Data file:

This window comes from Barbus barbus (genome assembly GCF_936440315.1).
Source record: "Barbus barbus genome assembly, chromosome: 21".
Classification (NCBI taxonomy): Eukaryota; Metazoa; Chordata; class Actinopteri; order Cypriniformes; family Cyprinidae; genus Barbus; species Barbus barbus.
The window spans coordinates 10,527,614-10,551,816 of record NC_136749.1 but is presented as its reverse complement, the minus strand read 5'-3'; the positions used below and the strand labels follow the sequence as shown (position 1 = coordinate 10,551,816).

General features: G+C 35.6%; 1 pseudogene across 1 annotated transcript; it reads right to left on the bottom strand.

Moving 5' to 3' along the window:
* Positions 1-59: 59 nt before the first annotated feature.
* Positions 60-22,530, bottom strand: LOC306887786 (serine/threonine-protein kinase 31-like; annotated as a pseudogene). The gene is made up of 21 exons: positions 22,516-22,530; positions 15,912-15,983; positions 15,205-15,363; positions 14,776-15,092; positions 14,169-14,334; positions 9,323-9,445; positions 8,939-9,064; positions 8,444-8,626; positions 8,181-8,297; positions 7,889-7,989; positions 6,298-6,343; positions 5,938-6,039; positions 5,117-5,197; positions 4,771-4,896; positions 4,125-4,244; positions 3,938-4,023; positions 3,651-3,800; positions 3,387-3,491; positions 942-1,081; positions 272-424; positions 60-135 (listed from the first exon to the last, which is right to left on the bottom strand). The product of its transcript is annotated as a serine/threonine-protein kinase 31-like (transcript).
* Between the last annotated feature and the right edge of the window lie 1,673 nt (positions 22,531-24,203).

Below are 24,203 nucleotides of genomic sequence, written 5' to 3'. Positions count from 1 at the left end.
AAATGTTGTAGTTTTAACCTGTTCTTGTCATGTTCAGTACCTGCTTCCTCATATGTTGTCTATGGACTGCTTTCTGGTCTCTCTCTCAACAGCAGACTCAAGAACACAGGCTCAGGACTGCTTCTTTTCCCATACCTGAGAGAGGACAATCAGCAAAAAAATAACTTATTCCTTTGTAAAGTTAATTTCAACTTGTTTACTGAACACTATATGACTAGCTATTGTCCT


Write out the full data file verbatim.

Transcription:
This window comes from Barbus barbus (genome assembly GCF_936440315.1).
Source record: "Barbus barbus genome assembly, chromosome: 21".
Classification (NCBI taxonomy): Eukaryota; Metazoa; Chordata; class Actinopteri; order Cypriniformes; family Cyprinidae; genus Barbus; species Barbus barbus.
The window spans coordinates 10,527,614-10,551,816 of record NC_136749.1 but is presented as its reverse complement, the minus strand read 5'-3'; the positions used below and the strand labels follow the sequence as shown (position 1 = coordinate 10,551,816).

General features: G+C 35.6%; 1 pseudogene across 1 annotated transcript; it reads right to left on the bottom strand.

Moving 5' to 3' along the window:
* Positions 1-59: 59 nt before the first annotated feature.
* Positions 60-22,530, bottom strand: LOC306887786 (serine/threonine-protein kinase 31-like; annotated as a pseudogene). The gene is made up of 21 exons: positions 22,516-22,530; positions 15,912-15,983; positions 15,205-15,363; positions 14,776-15,092; positions 14,169-14,334; positions 9,323-9,445; positions 8,939-9,064; positions 8,444-8,626; positions 8,181-8,297; positions 7,889-7,989; positions 6,298-6,343; positions 5,938-6,039; positions 5,117-5,197; positions 4,771-4,896; positions 4,125-4,244; positions 3,938-4,023; positions 3,651-3,800; positions 3,387-3,491; positions 942-1,081; positions 272-424; positions 60-135 (listed from the first exon to the last, which is right to left on the bottom strand). The product of its transcript is annotated as a serine/threonine-protein kinase 31-like (transcript).
* Between the last annotated feature and the right edge of the window lie 1,673 nt (positions 22,531-24,203).

Below are 24,203 nucleotides of genomic sequence, written 5' to 3'. Positions count from 1 at the left end.
AAATGTTGTAGTTTTAACCTGTTCTTGTCATGTTCAGTACCTGCTTCCTCATATGTTGTCTATGGACTGCTTTCTGGTCTCTCTCTCAACAGCAGACTCAAGAACACAGGCTCAGGACTGCTTCTTTTCCCATACCTGAGAGAGGACAATCAGCAAAAAAATAACTTATTCCTTTGTAAAGTTAATTTCAACTTGTTTACTGAACACTATATGACTAGCTATTGTCCT